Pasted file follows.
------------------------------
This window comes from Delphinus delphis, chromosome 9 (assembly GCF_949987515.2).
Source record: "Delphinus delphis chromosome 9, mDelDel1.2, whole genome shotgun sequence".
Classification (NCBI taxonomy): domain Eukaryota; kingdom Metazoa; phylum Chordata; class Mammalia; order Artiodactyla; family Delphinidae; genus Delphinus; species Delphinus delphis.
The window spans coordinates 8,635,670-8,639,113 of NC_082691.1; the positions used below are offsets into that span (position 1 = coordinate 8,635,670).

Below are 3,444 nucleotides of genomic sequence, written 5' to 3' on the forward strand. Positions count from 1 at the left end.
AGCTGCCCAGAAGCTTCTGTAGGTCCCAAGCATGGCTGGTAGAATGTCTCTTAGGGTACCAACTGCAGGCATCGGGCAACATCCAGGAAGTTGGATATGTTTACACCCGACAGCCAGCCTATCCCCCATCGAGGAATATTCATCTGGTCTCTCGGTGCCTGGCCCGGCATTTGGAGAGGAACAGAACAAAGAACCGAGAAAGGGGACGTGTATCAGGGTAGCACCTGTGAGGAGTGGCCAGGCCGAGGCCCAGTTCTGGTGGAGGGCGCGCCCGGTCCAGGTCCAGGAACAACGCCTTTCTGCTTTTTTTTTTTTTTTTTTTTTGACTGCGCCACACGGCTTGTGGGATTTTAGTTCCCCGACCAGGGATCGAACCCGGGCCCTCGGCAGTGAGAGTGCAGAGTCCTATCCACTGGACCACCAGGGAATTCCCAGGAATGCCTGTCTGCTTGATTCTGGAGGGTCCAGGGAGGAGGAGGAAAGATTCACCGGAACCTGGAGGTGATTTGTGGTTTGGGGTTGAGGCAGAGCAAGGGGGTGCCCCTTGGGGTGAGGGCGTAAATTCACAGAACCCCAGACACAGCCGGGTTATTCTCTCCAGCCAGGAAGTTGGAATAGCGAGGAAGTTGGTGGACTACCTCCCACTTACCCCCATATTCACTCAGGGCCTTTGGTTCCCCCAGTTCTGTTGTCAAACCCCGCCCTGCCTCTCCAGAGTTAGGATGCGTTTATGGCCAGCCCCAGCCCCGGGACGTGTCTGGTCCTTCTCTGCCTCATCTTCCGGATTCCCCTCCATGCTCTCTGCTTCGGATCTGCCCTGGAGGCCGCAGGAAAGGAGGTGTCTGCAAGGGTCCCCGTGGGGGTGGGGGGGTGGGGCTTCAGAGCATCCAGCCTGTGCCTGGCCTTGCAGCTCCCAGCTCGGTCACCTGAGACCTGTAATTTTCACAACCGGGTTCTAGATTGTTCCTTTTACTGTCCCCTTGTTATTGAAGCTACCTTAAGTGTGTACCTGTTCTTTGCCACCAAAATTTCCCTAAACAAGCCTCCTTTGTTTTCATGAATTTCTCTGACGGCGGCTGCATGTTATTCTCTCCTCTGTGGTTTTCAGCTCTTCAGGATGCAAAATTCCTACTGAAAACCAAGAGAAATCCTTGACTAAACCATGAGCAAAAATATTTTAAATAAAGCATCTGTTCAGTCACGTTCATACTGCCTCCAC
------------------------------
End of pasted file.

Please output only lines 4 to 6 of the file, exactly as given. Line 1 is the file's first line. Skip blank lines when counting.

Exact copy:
The window spans coordinates 8,635,670-8,639,113 of NC_082691.1; the positions used below are offsets into that span (position 1 = coordinate 8,635,670).

Below are 3,444 nucleotides of genomic sequence, written 5' to 3' on the forward strand. Positions count from 1 at the left end.
AGCTGCCCAGAAGCTTCTGTAGGTCCCAAGCATGGCTGGTAGAATGTCTCTTAGGGTACCAACTGCAGGCATCGGGCAACATCCAGGAAGTTGGATATGTTTACACCCGACAGCCAGCCTATCCCCCATCGAGGAATATTCATCTGGTCTCTCGGTGCCTGGCCCGGCATTTGGAGAGGAACAGAACAAAGAACCGAGAAAGGGGACGTGTATCAGGGTAGCACCTGTGAGGAGTGGCCAGGCCGAGGCCCAGTTCTGGTGGAGGGCGCGCCCGGTCCAGGTCCAGGAACAACGCCTTTCTGCTTTTTTTTTTTTTTTTTTTTTGACTGCGCCACACGGCTTGTGGGATTTTAGTTCCCCGACCAGGGATCGAACCCGGGCCCTCGGCAGTGAGAGTGCAGAGTCCTATCCACTGGACCACCAGGGAATTCCCAGGAATGCCTGTCTGCTTGATTCTGGAGGGTCCAGGGAGGAGGAGGAAAGATTCACCGGAACCTGGAGGTGATTTGTGGTTTGGGGTTGAGGCAGAGCAAGGGGGTGCCCCTTGGGGTGAGGGCGTAAATTCACAGAACCCCAGACACAGCCGGGTTATTCTCTCCAGCCAGGAAGTTGGAATAGCGAGGAAGTTGGTGGACTACCTCCCACTTACCCCCATATTCACTCAGGGCCTTTGGTTCCCCCAGTTCTGTTGTCAAACCCCGCCCTGCCTCTCCAGAGTTAGGATGCGTTTATGGCCAGCCCCAGCCCCGGGACGTGTCTGGTCCTTCTCTGCCTCATCTTCCGGATTCCCCTCCATGCTCTCTGCTTCGGATCTGCCCTGGAGGCCGCAGGAAAGGAGGTGTCTGCAAGGGTCCCCGTGGGGGTGGGGGGGTGGGGCTTCAGAGCATCCAGCCTGTGCCTGGCCTTGCAGCTCCCAGCTCGGTCACCTGAGACCTGTAATTTTCACAACCGGGTTCTAGATTGTTCCTTTTACTGTCCCCTTGTTATTGAAGCTACCTTAAGTGTGTACCTGTTCTTTGCCACCAAAATTTCCCTAAACAAGCCTCCTTTGTTTTCATGAATTTCTCTGACGGCGGCTGCATGTTATTCTCTCCTCTGTGGTTTTCAGCTCTTCAGGATGCAAAATTCCTACTGAAAACCAAGAGAAATCCTTGACTAAACCATGAGCAAAAATATTTTAAATAAAGCATCTGTTCAGTCACGTTCATACTGCCTCCAC